Life is full of restrictions—some of them real, some imagined.
But learning how to be free in life is possible for everyone.
You can be free, but you need to understand how to assert your own authority to avoid the common traps in life and live the way you want to.
This guide is for those who have a deep desire to live life on their own terms, with fewer restrictions and more freedom to do what they want, when they want, and with whom they want.
The ideas below should stimulate your thoughts, provide options and strategies to be free that you weren’t aware of, and encourage you to make new choices.
But ultimately, you don’t have to agree with any of the ideas; you have to decide for yourself what makes sense for your life.
Table of Contents
The First Step to Becoming Free in Life
Freedom is being able to live your life as you desire, and that doesn’t require you to persuade others, start a movement, or convince the world of your right to be free.
You can be free without changing the world.
In this guide, I offer only strategies over which you have complete control.
The first step to becoming free in life is recognizing the amount of control you have over your life and relying only on yourself for your freedom.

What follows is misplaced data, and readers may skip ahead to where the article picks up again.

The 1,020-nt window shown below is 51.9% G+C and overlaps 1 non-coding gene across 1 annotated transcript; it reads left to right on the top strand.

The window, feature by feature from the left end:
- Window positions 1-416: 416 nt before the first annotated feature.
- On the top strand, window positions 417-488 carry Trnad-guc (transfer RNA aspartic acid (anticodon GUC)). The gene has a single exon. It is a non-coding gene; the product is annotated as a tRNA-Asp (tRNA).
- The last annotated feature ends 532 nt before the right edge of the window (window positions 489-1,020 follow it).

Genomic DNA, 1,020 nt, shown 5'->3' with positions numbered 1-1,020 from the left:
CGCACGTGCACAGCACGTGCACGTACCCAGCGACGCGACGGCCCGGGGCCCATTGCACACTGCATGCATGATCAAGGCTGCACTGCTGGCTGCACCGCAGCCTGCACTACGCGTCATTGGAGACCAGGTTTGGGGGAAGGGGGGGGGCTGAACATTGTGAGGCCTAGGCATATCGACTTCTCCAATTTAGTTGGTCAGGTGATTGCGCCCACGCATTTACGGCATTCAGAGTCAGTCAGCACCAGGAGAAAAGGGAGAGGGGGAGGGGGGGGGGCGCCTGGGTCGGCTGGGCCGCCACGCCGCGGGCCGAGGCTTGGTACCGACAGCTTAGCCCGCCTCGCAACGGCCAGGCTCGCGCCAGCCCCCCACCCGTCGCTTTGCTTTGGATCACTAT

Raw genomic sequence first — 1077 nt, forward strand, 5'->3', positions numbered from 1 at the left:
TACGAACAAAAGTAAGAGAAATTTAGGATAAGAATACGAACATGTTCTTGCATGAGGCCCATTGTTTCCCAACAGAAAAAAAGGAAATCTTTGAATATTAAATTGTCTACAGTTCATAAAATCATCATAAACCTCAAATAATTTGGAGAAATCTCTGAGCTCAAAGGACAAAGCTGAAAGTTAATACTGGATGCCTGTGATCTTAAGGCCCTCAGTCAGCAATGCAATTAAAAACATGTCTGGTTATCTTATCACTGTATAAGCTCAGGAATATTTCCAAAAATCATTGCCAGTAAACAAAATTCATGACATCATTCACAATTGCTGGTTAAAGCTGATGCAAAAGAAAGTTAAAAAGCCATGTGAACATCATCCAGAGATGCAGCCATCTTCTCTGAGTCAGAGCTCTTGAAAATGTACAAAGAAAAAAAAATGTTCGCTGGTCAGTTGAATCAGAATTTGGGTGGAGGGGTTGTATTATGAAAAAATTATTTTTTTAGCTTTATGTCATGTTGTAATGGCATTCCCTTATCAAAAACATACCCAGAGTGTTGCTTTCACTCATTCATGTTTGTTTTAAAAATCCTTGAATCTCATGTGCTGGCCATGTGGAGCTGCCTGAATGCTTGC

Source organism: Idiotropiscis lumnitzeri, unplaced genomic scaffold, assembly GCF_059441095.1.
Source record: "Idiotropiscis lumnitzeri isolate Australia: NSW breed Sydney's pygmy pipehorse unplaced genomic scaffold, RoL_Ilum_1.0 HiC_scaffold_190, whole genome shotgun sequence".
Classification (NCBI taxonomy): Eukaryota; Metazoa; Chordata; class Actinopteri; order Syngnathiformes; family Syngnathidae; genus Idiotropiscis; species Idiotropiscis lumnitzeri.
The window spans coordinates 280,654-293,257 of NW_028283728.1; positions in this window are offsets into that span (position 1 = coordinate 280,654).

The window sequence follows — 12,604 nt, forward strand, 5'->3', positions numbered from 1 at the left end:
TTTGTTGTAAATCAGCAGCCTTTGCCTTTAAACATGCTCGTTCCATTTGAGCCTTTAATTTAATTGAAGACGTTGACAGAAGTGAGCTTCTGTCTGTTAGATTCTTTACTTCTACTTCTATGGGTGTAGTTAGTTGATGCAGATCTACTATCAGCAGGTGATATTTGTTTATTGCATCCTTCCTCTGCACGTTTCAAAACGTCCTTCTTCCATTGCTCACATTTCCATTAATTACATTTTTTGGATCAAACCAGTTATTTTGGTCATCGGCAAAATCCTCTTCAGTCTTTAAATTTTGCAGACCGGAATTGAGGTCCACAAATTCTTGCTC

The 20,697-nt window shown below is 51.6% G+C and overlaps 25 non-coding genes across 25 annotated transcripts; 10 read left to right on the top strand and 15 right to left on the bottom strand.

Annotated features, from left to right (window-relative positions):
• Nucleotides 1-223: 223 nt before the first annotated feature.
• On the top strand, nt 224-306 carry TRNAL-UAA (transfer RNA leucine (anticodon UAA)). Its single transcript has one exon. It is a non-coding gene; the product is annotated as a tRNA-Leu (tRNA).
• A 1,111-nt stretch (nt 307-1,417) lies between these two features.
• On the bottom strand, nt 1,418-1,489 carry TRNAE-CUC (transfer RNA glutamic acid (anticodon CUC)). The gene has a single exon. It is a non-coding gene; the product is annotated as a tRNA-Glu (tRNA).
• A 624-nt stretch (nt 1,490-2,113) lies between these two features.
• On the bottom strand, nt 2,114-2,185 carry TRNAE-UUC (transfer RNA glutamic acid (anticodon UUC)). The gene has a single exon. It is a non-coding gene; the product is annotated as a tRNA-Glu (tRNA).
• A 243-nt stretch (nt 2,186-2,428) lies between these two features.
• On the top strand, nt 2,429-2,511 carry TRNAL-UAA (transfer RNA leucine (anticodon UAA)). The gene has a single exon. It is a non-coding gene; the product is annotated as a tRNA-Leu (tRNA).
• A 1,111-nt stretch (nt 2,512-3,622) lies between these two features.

No person, organization, or government can guarantee your freedom; only you can.
So you need to take full responsibility and rely only on your own actions.
How to be Free Financially
Freedom from the treadmill
Most people work their entire lives without being financially free.
Financial problems are a significant cause of stress, resentment, and restrictions.
And financial freedom eludes many.
There are tons of advice out there for achieving financial freedom, most of them good advice about saving, reducing costs, and investing.
But to truly be free financially in the long term, I’ve found that the two best ways are by becoming a problem solver or a creative person.
Every problem presents an opportunity, and solving problems will make you valuable.
Those who search for unsatisfied needs will always find profitable opportunities.
In your current job, you can ask yourself what the current unmet needs are and think of ways to solve them.
Businesses that solve customers’ unmet needs are always in demand, and individuals with valuable problem-solving skills are richly compensated.
So, whatever your current position in life, you need to ask yourself how you can add value to yourself by becoming a problem solver.